“Each spot where the lines intersect is where you would want to place your subject within the frame,” McMillan said, noting that this ultimately creates a more aesthetically pleasing photo.
2. Tap to set focus and exposure (and lock it, too)
McMillan explained that the focus and exposure levels are essential for getting a good photo.
“While composing your image, tap on the screen at the point where you want your focus to be, and a yellow square will appear to show you the focus point,” he said. “This also sets the exposure.”
Once you place your focus, you can drag your finger up to increase the exposure (brightening the image) or down to decrease it (making it darker).
The focus of your image is the main subject, so regardless of whether you’re taking a photo of a sunset, a waterfall or a person, you’ll want to make sure that’s what the eye naturally is drawn toward. According to the rule of thirds above, you should place your focus somewhere near the lower, upper, left or right third of your image.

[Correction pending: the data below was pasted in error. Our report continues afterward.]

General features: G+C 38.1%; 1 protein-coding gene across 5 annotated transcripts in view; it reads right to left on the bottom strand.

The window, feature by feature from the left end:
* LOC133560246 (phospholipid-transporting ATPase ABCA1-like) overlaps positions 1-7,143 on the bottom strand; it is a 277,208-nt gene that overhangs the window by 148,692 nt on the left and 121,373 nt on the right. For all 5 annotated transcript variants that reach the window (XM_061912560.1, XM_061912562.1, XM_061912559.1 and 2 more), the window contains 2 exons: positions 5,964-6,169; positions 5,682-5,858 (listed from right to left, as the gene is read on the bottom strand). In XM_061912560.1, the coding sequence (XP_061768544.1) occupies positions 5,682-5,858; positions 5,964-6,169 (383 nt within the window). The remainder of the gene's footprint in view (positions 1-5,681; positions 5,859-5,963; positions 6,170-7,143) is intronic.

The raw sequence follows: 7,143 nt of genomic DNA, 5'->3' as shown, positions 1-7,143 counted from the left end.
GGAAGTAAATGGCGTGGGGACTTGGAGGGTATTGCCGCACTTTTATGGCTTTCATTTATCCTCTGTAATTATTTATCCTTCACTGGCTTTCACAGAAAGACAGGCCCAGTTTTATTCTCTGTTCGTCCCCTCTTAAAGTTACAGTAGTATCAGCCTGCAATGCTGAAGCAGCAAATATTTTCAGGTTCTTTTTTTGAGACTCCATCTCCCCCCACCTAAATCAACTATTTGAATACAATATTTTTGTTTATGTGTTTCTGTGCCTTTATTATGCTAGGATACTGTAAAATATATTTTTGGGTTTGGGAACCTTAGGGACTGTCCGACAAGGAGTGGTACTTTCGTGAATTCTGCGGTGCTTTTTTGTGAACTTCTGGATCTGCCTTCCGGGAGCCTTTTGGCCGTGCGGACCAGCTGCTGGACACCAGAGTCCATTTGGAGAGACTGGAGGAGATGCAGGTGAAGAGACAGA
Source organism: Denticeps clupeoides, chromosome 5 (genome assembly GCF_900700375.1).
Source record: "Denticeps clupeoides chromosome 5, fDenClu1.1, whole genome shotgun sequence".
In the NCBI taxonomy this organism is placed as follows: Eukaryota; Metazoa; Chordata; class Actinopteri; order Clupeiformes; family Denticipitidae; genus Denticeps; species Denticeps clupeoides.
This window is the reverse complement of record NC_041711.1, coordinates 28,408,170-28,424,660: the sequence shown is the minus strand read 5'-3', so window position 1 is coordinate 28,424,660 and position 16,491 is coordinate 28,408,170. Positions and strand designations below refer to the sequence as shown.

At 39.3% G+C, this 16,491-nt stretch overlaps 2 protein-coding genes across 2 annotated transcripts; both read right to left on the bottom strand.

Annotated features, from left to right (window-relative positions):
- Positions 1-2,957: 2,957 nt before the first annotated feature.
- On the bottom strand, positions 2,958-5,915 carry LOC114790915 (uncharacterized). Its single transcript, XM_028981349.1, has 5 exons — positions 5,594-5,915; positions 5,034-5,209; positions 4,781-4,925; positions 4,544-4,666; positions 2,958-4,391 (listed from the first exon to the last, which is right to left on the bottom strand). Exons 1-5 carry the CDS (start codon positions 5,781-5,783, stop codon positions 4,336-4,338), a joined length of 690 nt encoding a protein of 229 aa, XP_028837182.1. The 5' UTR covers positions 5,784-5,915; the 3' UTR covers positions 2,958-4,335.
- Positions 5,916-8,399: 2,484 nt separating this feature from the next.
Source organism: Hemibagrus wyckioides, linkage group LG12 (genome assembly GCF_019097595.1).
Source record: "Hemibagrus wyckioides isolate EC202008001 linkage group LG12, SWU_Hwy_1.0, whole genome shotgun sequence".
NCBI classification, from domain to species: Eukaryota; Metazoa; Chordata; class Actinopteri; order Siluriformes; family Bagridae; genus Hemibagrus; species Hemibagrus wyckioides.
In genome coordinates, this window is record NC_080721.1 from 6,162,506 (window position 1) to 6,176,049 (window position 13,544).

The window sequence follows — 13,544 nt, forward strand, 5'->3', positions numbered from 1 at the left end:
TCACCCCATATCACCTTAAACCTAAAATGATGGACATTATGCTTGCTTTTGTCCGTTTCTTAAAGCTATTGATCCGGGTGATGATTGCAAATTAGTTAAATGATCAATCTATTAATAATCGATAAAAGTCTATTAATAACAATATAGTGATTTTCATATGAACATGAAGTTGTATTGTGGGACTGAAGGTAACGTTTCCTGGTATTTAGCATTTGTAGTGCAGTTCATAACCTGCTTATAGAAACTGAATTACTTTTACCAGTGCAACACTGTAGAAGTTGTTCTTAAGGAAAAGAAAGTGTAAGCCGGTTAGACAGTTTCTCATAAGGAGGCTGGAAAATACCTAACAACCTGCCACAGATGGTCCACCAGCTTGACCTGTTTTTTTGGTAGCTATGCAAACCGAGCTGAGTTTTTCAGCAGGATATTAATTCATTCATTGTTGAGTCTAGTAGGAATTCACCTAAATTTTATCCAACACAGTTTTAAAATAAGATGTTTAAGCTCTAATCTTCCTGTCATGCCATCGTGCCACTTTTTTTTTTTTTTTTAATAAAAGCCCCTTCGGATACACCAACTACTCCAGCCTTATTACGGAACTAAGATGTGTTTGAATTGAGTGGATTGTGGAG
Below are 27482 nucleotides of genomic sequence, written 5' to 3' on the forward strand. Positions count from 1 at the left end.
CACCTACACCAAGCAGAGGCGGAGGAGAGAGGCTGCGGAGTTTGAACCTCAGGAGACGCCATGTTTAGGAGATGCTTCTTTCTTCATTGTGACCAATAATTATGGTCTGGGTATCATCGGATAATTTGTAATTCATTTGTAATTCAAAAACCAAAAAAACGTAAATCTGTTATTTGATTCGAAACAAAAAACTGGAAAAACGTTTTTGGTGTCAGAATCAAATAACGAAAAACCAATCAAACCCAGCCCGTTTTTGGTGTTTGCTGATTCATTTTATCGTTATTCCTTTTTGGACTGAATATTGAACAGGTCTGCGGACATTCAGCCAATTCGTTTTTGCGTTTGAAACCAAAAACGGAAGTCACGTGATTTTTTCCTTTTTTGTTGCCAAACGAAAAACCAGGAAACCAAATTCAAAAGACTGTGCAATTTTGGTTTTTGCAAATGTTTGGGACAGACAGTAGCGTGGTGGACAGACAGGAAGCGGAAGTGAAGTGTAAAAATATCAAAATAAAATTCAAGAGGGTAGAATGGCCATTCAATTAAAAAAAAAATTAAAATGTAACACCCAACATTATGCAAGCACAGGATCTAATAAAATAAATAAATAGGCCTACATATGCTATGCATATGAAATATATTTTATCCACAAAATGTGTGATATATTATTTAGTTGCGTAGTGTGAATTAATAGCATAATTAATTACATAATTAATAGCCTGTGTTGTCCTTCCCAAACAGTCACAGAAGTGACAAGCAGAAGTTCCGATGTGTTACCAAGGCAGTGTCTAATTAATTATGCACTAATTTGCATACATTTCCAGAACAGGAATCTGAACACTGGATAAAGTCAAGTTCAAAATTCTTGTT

McMillan pointed out that you can also lock your focus and exposure on the Camera app, which is especially helpful for “those times when you may want to achieve [your] focus, then move the camera to recompose your photo without having to worry about refocusing.”
To do this, tap and hold the focus point, and the yellow square will flash a couple of times at the top of the screen. Then, a yellow indicator will appear with the words “AE/AF LOCK” to show you the focus and exposure are locked in place.
3. Consider the wide-angle lens
Maria Perez, a senior video producer at B&H Photo Video, found through her experience that perspective and composition can really make or break a photo.
“Mobile cameras have so many great features that help with framing your composition,” she said.
On the iPhone, the wide-angle lens (the 0.5x perspective option you see each time you open your camera) can help you capture a subject super-broadly.